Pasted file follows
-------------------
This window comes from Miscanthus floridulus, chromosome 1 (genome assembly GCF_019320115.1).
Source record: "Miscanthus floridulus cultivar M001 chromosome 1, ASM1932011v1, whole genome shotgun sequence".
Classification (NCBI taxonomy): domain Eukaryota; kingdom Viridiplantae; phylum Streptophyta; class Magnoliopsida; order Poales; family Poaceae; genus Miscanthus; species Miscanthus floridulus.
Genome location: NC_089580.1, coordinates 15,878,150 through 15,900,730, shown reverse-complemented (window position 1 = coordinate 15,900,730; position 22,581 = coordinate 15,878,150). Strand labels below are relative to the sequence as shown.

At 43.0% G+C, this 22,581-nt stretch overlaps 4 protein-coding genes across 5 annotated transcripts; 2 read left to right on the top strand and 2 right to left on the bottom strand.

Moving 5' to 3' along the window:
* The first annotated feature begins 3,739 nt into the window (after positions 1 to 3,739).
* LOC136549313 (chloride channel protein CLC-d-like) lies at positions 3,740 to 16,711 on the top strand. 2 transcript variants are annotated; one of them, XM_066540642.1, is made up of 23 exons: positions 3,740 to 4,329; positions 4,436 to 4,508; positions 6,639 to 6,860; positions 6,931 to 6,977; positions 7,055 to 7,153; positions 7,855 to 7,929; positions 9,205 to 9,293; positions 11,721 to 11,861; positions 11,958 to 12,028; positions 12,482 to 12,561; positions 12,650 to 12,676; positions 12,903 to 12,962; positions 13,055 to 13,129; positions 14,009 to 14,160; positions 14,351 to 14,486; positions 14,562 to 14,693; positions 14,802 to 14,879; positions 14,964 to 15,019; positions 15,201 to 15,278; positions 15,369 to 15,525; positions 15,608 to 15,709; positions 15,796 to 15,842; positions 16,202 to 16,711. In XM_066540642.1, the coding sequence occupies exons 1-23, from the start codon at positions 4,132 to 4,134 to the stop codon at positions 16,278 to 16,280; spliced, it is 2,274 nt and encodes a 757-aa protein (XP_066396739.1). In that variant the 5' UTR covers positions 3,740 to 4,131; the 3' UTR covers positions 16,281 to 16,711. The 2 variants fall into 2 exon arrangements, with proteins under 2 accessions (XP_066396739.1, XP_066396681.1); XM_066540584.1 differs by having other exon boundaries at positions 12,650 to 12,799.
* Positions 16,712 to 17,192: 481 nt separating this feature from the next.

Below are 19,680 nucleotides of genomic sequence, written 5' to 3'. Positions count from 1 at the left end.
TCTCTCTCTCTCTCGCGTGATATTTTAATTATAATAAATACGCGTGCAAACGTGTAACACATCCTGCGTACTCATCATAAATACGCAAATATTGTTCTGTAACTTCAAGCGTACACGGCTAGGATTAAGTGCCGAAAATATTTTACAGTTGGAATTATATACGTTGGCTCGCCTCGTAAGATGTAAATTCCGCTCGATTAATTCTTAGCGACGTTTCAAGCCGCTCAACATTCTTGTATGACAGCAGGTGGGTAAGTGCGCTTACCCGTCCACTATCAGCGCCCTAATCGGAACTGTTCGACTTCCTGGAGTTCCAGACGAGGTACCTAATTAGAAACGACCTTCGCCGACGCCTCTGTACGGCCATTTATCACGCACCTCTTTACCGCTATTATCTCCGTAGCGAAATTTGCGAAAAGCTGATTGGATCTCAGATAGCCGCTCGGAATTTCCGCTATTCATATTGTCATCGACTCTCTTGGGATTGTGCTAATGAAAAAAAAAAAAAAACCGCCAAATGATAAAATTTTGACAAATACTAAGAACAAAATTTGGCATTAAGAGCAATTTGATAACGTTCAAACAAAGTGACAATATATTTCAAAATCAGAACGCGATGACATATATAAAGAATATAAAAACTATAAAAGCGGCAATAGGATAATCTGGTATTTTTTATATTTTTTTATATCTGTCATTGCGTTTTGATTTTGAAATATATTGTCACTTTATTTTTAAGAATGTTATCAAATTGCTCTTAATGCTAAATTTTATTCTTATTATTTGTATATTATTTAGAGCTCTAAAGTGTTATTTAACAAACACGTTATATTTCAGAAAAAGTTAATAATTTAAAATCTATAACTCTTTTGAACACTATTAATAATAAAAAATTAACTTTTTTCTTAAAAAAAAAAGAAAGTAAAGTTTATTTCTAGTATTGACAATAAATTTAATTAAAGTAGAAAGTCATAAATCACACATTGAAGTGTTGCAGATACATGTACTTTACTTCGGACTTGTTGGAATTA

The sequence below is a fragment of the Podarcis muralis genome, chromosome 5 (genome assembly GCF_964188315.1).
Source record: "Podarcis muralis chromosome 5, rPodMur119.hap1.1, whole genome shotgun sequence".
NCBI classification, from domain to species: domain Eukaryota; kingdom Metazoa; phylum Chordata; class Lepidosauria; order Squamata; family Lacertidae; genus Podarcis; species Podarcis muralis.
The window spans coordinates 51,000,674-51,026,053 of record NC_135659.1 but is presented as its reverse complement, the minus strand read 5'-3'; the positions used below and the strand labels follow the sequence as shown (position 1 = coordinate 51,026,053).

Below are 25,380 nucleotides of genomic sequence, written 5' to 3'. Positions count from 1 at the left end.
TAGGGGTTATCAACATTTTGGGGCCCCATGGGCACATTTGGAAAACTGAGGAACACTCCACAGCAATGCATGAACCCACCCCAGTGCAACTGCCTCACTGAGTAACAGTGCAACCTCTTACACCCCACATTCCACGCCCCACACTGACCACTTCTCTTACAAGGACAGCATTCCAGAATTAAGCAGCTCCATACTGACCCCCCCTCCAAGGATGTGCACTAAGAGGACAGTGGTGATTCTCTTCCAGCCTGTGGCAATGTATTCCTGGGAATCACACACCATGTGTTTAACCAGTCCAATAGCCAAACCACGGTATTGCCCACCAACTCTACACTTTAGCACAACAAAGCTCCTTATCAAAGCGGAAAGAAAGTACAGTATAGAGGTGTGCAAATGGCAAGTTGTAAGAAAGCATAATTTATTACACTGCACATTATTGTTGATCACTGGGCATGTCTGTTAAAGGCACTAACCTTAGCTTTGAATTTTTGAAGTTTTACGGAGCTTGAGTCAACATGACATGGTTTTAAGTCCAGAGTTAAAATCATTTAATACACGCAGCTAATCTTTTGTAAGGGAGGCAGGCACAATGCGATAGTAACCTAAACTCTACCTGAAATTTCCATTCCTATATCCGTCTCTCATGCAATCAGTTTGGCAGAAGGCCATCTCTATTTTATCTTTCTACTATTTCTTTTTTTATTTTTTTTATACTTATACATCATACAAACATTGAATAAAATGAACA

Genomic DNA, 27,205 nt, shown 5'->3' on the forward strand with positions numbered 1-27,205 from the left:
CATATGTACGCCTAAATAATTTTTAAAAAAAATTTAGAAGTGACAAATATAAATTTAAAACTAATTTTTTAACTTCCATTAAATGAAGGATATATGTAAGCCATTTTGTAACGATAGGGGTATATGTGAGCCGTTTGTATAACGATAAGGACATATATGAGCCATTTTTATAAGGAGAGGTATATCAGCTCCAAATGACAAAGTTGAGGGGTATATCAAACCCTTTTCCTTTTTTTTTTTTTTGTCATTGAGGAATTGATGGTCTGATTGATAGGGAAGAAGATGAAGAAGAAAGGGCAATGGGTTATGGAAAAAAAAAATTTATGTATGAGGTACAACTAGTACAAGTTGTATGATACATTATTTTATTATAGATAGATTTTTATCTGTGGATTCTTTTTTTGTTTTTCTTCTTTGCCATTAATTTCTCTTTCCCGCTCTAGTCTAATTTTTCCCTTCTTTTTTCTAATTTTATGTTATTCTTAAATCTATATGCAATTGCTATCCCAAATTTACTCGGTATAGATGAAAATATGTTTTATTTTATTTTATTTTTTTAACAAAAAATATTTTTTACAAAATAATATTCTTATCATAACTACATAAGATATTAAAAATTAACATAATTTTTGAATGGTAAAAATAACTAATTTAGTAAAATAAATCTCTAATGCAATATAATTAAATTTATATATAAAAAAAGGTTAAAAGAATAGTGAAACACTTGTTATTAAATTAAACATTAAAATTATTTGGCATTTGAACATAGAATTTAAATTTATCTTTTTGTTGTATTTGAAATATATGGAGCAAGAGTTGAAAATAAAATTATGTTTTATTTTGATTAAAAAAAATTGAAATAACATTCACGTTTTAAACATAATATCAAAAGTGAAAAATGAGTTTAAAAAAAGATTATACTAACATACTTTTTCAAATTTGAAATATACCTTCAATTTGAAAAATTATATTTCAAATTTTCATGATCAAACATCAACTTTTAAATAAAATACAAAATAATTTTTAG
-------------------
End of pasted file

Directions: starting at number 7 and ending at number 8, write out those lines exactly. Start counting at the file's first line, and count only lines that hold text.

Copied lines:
* The first annotated feature begins 3,739 nt into the window (after positions 1 to 3,739).
* LOC136549313 (chloride channel protein CLC-d-like) lies at positions 3,740 to 16,711 on the top strand. 2 transcript variants are annotated; one of them, XM_066540642.1, is made up of 23 exons: positions 3,740 to 4,329; positions 4,436 to 4,508; positions 6,639 to 6,860; positions 6,931 to 6,977; positions 7,055 to 7,153; positions 7,855 to 7,929; positions 9,205 to 9,293; positions 11,721 to 11,861; positions 11,958 to 12,028; positions 12,482 to 12,561; positions 12,650 to 12,676; positions 12,903 to 12,962; positions 13,055 to 13,129; positions 14,009 to 14,160; positions 14,351 to 14,486; positions 14,562 to 14,693; positions 14,802 to 14,879; positions 14,964 to 15,019; positions 15,201 to 15,278; positions 15,369 to 15,525; positions 15,608 to 15,709; positions 15,796 to 15,842; positions 16,202 to 16,711. In XM_066540642.1, the coding sequence occupies exons 1-23, from the start codon at positions 4,132 to 4,134 to the stop codon at positions 16,278 to 16,280; spliced, it is 2,274 nt and encodes a 757-aa protein (XP_066396739.1). In that variant the 5' UTR covers positions 3,740 to 4,131; the 3' UTR covers positions 16,281 to 16,711. The 2 variants fall into 2 exon arrangements, with proteins under 2 accessions (XP_066396739.1, XP_066396681.1); XM_066540584.1 differs by having other exon boundaries at positions 12,650 to 12,799.